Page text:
The U.S. military has floated the possibility of stationing a new missile defense system in Germany that would have the capability of protecting Europe from both Russia and Iran, according to reports.
U.S. adversaries consider the Terminal High Altitude Area Defense (THAAD) system threatening and its deployment will likely rile Moscow—which has long opposed the stationing of missile defense systems in Europe.
The U.S. military has been testing the THAAD system for the past decade, making it a relatively new addition to the U.S. missile defense arsenal. The company Lockheed Martin has also been testing the THAAD system in Hawaii in recent years and found that the system is highly capable of intercepting ballistic missiles like the kind that could be launched by Iran, Russia and North Korea.
“Two THAAD interceptors and a Standard-Missile 3 Block IA missile were launched resulting in the intercept of two near-simultaneous medium-range ballistic missile targets. The test, designated Flight Test Operational-01 (FTO-01), demonstrated the ability of the Aegis BMD and THAAD weapon systems to function in a layered defense architecture,” the company said in a statement following a test in 2013.
But the debate over whether to sell the system abroad has been mired with controversy. Several years ago, South Korea expressed interest in purchasing the missile defense system to protect against incoming ballistic missiles from Pyongyang. But South Korea’s neighbor China was unhappy about the decision, leading to a temporary diplomatic fallout between the two countries.
Now, some analysts have suggested that the discussion over whether to send the system to Germany is being taken more seriously in the wake of President Donald Trump’s decision to pull the U.S. out of the Iran nuclear deal. Iran already has missiles capable of reaching the south of Europe, and it’s likely the country will work to increase these capabilities if the deal with the U.S. falls apart completely.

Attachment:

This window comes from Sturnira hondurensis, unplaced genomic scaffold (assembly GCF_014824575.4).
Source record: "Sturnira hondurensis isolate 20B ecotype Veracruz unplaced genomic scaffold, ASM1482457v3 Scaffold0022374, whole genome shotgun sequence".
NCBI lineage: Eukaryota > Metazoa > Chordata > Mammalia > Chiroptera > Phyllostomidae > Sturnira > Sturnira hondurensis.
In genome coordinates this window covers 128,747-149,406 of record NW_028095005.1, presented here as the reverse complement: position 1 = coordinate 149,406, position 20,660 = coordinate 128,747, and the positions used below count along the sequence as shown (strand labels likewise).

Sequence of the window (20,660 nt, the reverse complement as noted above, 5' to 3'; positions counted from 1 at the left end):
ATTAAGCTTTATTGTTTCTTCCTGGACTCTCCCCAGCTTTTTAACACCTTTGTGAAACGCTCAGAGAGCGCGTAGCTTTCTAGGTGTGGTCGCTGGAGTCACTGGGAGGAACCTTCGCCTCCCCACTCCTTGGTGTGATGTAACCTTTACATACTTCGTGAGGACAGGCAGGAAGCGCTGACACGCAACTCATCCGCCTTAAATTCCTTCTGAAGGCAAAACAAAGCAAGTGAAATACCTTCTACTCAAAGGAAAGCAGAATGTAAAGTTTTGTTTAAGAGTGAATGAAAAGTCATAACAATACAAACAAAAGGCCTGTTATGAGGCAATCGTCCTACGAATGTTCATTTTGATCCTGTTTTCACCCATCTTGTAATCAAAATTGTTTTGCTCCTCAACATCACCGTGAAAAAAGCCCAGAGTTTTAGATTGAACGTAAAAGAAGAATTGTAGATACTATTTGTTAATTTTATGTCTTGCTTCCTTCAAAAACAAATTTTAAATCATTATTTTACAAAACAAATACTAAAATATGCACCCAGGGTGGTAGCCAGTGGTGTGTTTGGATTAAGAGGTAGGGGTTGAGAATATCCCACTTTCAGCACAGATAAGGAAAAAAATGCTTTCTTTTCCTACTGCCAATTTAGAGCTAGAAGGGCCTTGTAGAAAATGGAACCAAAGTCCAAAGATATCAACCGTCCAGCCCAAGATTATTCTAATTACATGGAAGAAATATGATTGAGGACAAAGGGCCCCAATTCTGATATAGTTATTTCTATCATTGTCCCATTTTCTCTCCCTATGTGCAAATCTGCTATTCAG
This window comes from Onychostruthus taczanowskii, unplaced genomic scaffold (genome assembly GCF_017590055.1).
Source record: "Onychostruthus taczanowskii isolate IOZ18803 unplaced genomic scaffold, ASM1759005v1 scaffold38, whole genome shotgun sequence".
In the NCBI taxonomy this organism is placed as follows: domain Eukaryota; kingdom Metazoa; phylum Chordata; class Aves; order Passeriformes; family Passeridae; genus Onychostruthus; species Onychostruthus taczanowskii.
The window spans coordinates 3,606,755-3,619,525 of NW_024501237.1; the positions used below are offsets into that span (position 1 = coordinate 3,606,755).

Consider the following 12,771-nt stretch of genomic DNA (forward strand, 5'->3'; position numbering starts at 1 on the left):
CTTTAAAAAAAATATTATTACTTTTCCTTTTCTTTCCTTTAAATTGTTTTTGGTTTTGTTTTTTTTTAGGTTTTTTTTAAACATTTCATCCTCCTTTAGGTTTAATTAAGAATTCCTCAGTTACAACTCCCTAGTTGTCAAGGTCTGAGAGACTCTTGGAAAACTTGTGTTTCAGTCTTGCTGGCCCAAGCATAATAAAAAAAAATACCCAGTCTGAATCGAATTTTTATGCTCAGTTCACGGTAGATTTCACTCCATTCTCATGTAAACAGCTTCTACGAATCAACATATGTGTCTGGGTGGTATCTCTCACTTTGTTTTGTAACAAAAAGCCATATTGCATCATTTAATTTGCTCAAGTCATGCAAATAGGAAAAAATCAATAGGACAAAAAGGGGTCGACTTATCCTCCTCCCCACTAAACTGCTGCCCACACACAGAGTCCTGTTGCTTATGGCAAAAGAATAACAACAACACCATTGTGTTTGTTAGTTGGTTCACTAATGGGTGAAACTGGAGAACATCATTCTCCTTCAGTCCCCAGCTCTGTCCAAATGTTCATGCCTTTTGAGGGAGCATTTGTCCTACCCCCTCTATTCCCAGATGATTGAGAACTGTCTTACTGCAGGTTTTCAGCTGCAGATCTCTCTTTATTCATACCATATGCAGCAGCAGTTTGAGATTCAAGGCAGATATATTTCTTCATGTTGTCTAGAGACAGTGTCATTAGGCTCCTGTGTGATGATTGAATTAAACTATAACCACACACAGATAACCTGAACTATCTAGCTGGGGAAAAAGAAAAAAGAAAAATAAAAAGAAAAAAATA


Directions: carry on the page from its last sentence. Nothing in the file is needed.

For now, China and Europe have signaled that they plan to maintain their end of the deal, which could deter Iran from further developing its nuclear enrichment and missile programs. But U.S. military experts saidthat sending THADD to Europe would show Washington’s allies that the Trump administration is serious about defending them in any scenario.
Discussions about whether to send THADD to Germany will likely continue into the summer, but Russia is expected to oppose the stationing of more U.S. missile defense systems in Europe, as it has in the past.
"Missile defense has been an issue on the agenda between Washington and Moscow since the 1960s. Although the 1972 Anti-Ballistic Missile Treaty appeared to resolve the question, it kept coming back—in the form of U.S. suspicions about the large, phased array Soviet radar at Krasnoyarsk, Soviet concern about the Strategic Defense Initiative, National Missile Defense programs, U.S. withdrawal from the Anti-Ballistic Missile Treaty and plans for deploying missile defenses in Europe," notes a report by the Brookings Institution.